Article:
» Full Dark, No Stars - Stephen King's new novella questions mankind's ability to trust others.
[02.21.2011 by Bridget Doyle]


 » The Top 30 Albums of 2010 - Fashionably, fabulously late, our favorite music (and believe me, there was a LOT) of 2010, the year that some have called the best year for music ever. And only some of those fools work here. Plenty of usual suspects, lots of ties and a few surprises that I won't spoil, including our unexpected #1.
[12.24.2010 by The LAS Staff]


 » Live: Surfer Blood/The Drums at Lincoln Hall, Chicago, IL - Remember when Weezer used to put together records that you could sing along to and rock out to? That's what Surfer Blood's show was like!
[11.04.2010 by Cory Tendering]

Music Reviews

Screaming Females - Castle Talk
»Screaming Females
Castle Talk
Don Giovanni
Trent Reznor & Atticus Ross - The Social Network [Original Soundtrack]
»Trent Reznor & Atticus Ross
The Social Network [Original Soundtrack]
The Null Corporation
Deerhunter - Halcyon Digest
Halcyon Digest
No Age - Everything in Between
»No Age
Everything in Between
Sub Pop
Robyn - Body Talk Pt. 1/ Body Talk Pt. 2
Body Talk Pt. 1/ Body Talk Pt. 2
The Walkmen - Lisbon
»The Walkmen
Fat Possum
Michael Schumacher
Quecksilber Music

Rating: 8/10 ?

April 15, 2005
This work, a slab of ephemeral glitches wed to elliptical melodies, is organized much as the Stories in a building: percolating dial tones and shy found sounds are lodged uniformly atop the cyclical repetition of minimalist piano motifs, acting as the frame which holds the purring drones and metallic scrapes together.

Rare is it that such micro-sound excursions are shaped into a coherent whole, however, the opening moments of "Still", the albums first piece, sets a stable foundation upon which to build. Airy slices of crackling dust permeate a dusky cloud of high-frequency noise, but do so in scheduled segments; each horde of pattering glitches invade in disciplined regiments, branching out like rust eroding a sheet of metal.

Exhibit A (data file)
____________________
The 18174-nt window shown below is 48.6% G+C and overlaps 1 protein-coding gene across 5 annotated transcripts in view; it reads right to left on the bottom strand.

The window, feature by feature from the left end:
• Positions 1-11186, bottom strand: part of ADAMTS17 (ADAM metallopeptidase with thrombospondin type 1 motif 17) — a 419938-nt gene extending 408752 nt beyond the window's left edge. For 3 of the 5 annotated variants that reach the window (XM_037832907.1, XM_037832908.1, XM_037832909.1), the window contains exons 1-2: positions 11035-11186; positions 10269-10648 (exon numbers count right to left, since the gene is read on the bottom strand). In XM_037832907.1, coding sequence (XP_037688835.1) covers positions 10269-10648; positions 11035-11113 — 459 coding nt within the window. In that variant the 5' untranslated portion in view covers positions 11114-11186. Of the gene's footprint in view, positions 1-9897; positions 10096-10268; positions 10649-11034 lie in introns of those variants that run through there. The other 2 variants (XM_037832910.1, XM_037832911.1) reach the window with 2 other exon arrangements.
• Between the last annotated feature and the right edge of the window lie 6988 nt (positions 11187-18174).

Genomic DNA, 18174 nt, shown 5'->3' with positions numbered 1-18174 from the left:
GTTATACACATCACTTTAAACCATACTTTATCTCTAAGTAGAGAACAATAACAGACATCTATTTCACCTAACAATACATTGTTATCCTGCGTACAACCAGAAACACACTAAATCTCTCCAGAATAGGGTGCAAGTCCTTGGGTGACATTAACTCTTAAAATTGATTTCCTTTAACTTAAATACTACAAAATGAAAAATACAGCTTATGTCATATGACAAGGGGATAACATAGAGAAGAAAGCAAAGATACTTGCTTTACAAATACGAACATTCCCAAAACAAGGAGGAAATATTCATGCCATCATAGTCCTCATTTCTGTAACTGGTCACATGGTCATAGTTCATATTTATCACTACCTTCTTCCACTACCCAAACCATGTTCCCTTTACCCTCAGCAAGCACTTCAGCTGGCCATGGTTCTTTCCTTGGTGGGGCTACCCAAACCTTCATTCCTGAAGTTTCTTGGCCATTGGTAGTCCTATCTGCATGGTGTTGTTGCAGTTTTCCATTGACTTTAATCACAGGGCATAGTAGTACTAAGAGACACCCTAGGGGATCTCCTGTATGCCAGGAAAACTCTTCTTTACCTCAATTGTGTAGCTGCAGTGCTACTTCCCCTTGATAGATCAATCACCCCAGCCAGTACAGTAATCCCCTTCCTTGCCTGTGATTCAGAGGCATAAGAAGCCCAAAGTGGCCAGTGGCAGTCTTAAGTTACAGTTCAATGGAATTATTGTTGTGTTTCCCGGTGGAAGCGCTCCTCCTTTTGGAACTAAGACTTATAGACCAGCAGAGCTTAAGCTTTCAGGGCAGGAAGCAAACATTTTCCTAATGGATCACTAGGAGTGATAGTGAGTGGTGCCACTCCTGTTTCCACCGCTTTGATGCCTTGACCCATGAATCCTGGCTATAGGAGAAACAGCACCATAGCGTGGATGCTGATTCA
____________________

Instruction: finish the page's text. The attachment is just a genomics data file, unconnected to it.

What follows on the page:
The effect is most amusing, as each brigade approaches the once formidable generator hum with stealth, only to lay siege upon its dense mass, clamorously cutting it up with its steady, controlled clicks and occasional onslaught of perturbed noise. As though giving up, the once enveloping drone drifts away into harmonic tones and, at long last, the ether of binary silence.

With the proceeding composition, "Two, Three and Four Part Inventions", Schumacher exhibits deft compositional abilities, setting scratchy percussion and wayward trumpet bleating amidst intermitting digital slashes and an out-of-tune piano that scuttles in and out with stuttered forward momentum. The squawking staccato runs foster an abstracted lyricism, which, when coupled with a moaning male voice, harkens back to the theater of the absurd.

Indeed, what at onset seemed rather rational mutates into something else altogether. Though the first piece suggests detailed, if predictability exercises in glitch electronica; the second half of the album is soused in spontaneity, silence, chance displacements and concepts of modern composition that reminds of Morton Feldman, Luc Ferrari or Toshimaru Nakamura.

On the aforementioned "Two, Three and Four Part Inventions", one can hear the horns metal, its various resonances, vibrations and the way it meets with one's breath. "Room Pieces New York", meanwhile, is a skirling tapestry made of sharp shards of noise; they continuously massage the throbbing thistles of pulsing sound. A seasick clatter of reverberating percussion and ominous oscillation propel the piece onward, 'til a tidal-wave of noise capsizes this ship, sending it into a gurgling wet wreck.

The density of Stories prompts repeated visits, however, it promises a certain pleasure with its meticulous attention to detail. Schumacher has an ability most rare in his merging of modern compositional techniques with digital processing. With Stories he crafts a structure that is to be admired at once for its design as well as the aesthetic pleasure that swiftly ensues upon engagement.

Reviewed by Max Schaefer
Nocturnal qualms and eyes that brim like lamps betoken slender sketches, poetry and short stories strewn alongside piano playing, a fiddling of knobs and murmured dialogue with a medley of electronic gizmo\'s. A twenty-one year old person lodged within the University of Victoria, Max harvests organic sounds on a sullen sampler, watching water unwind like two broad lengths of ribbon and nursing a book below the canopy of a cheery-tree. Max believes that the world is made present by people\'s presence in it and that art is one such way in which a distinctive disclosure might be crafted.

See other reviews by Max Schaefer



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